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Date: Mon, 03 Nov 2014 01:43:54 +0300
From: Alexander Cherepanov <>
Subject: Re: Re: strings / libbfd crasher

On 2014-10-31 08:57, wrote:

Thanks for assigning CVEs for these issues but I have a couple of 
questions regarding CVE-worthiness of various things. And some questions 
for the community.

>> a crasher in the PE parser, I don't know if this is the same one, but
>> I reported it upstream:
>> As this is a write to uninitialized memory it seems to me a CVE is
>> deserved.
> Use CVE-2014-8501 for the 7e1e19887abd24aeb15066b141cdff5541e0ec8e
> issue.

AddressSanitizer said "stack-buffer-overflow" and then "WRITE of size 
8". Ok.

>> Seems to be different from the previous crasher.
>> objdump-pe-crasher2 gives a heap overflow
> Use CVE-2014-8502 for the objdump-pe-crasher2 issue.

Here, AddressSanitizer said "heap-buffer-overflow" and then "READ of 
size 1".

Why this crasher is judged as CVE worthy? Is it oversight or are invalid 
reads assumed to be exploitable by default?

Another possibility is to treat all crashes in all libraries as CVE 
worthy. We don't know how these libraries are used ITW and any crash in 
any of them could potentially lead to data loss in some application. But...

> [ The post
> suggests that there isn't a known way to exploit objdump-elf-crasher
> or objdump-pe-crasher for code execution. There are currently no CVE
> IDs associated with objdump-elf-crasher or objdump-pe-crasher. ] seems libbfd is not treated as a library any crash in which is CVE 

> Use CVE-2014-8503 for this ihex parser issue.

Again "READ of size 1".

BTW is there a method to quickly sort out crashes (or other bad 
behavior) into potentially exploitable and presumably non-exploitable, 
i.e. separate security issues from non-security ones? For instance, to 
run it through valgrind and sort out errors as follows:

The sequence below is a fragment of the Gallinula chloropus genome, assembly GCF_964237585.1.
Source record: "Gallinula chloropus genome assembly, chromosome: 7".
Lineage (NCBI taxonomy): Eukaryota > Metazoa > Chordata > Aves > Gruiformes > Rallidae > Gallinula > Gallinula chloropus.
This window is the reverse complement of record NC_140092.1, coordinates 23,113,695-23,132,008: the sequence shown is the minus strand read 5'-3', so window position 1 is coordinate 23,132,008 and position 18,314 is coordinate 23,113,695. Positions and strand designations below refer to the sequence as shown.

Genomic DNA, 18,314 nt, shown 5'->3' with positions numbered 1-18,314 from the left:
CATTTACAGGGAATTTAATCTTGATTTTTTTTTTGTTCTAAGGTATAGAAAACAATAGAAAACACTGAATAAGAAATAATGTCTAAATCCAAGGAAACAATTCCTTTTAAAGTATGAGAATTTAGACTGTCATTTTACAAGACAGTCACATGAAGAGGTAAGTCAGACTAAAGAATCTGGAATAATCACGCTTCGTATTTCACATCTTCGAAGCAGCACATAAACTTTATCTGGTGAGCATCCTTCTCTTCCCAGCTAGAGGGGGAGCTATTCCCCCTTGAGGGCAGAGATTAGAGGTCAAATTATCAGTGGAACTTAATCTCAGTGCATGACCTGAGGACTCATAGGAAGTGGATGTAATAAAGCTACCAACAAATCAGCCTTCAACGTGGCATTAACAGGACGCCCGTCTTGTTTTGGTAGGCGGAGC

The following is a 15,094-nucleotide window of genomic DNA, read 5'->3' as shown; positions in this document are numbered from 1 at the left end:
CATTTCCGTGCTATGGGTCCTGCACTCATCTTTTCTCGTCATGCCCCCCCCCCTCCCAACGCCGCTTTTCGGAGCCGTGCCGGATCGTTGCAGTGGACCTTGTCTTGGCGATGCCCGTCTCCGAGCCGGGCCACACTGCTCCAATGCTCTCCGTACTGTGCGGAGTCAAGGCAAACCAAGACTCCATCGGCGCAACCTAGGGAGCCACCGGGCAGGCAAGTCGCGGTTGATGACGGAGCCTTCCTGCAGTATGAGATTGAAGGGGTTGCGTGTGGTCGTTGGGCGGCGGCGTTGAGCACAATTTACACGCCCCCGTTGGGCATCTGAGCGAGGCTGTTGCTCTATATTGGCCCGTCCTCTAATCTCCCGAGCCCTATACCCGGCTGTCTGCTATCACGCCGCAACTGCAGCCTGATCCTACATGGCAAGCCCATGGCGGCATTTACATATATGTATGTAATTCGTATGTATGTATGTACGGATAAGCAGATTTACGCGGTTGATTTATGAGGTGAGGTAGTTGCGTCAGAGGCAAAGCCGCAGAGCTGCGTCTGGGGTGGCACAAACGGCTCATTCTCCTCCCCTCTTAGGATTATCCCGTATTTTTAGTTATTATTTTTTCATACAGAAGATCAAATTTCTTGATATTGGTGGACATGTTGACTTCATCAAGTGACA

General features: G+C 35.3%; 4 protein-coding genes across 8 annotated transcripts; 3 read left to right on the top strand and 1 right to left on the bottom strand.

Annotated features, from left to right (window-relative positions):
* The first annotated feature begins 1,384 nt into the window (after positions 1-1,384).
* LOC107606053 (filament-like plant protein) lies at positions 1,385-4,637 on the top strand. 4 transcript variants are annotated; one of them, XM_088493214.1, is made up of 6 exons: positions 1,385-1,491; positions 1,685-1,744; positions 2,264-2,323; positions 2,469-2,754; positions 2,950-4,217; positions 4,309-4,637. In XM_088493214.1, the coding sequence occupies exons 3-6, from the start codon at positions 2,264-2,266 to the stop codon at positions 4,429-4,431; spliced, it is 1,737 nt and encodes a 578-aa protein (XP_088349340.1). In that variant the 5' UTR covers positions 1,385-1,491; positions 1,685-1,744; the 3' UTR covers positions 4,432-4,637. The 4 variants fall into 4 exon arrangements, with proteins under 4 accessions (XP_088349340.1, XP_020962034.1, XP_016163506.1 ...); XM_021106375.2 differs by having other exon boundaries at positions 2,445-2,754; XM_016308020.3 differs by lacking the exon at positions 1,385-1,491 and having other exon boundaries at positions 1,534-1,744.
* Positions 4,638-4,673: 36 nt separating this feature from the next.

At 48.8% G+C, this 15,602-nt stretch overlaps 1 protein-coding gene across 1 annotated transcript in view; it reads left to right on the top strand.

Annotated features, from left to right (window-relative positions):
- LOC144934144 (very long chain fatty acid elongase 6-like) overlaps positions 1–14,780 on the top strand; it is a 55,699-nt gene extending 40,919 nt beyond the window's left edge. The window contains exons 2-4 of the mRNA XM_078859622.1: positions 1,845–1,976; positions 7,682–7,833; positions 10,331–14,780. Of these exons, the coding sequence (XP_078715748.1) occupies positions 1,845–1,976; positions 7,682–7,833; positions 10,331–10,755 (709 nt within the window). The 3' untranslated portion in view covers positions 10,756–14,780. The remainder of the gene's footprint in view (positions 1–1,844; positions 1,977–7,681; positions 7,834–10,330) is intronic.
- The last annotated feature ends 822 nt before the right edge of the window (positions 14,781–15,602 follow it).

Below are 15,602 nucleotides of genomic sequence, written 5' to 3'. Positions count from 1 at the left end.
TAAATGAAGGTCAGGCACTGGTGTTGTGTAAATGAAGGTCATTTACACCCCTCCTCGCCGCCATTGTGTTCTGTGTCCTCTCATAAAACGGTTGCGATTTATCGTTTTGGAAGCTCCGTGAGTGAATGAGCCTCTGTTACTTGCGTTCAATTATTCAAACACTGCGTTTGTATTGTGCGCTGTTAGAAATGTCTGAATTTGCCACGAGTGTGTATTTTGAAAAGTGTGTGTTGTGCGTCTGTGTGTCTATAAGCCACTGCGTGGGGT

Presumably non-exploitable:
- Invalid read of size ...
- Use of uninitialised value of size ...
- Conditional jump or move depends on uninitialised value(s)
- Syscall param write(buf) points to uninitialised byte(s)
- Stack overflow in thread ...

Potentially exploitable:
- Invalid write of size ...
   (straight buffer overrun?)
- Argument 'size' of function malloc has a fishy (possibly negative) 
value: ...
   (integer overflow?)
- Jump to the invalid address stated on the next line
   (corrupted stack?)

Simple fuzzing of objdump with zzuf (not even afl) quickly gives out 
tens and hundreds of different cases of mentioned errors (mostly from 
the first group:-). Now what?


$ printf '!<arch>\n//%48d%8s`\n' -2 '' > test.a
$ objdump -x test.a
Segmentation fault

At least 2.22, 2.24 and head are affected. ar, size, strip etc. are also 

valgrind on head shows:

==14181== Invalid write of size 8
==14181==    at 0x4C2E467: memset (vg_replace_strmem.c:1094)
==14181==    by 0x448AD2: bfd_zalloc (opncls.c:1011)
==14181==    by 0x43F08A: _bfd_slurp_extended_name_table (archive.c:1298)
==14181==    by 0x43E89B: bfd_generic_archive_p (archive.c:831)
==14181==    by 0x4466A6: bfd_check_format_matches (format.c:305)
==14181==    by 0x407DCD: display_any_bfd (objdump.c:3356)
==14181==    by 0x409F52: display_file (objdump.c:3410)
==14181==    by 0x4048F9: main (objdump.c:3692)
==14181==  Address 0x55fb9a0 is 0 bytes after a block of size 4,064 alloc'd
==14181==    at 0x4C27C20: malloc (vg_replace_malloc.c:296)
==14181==    by 0x4D51DC: objalloc_create (objalloc.c:95)
==14181==    by 0x448177: _bfd_new_bfd (opncls.c:73)
==14181==    by 0x448307: bfd_fopen (opncls.c:197)
==14181==    by 0x409F40: display_file (objdump.c:3403)
==14181==    by 0x4048F9: main (objdump.c:3692)

This is "Invalid write", hence potentially exploitable? Is further 
analysis required before deciding if this is a security issue? Or, more 
strictly, is further analysis required before deciding if this issue is 
CVE worthy?

Alexander Cherepanov

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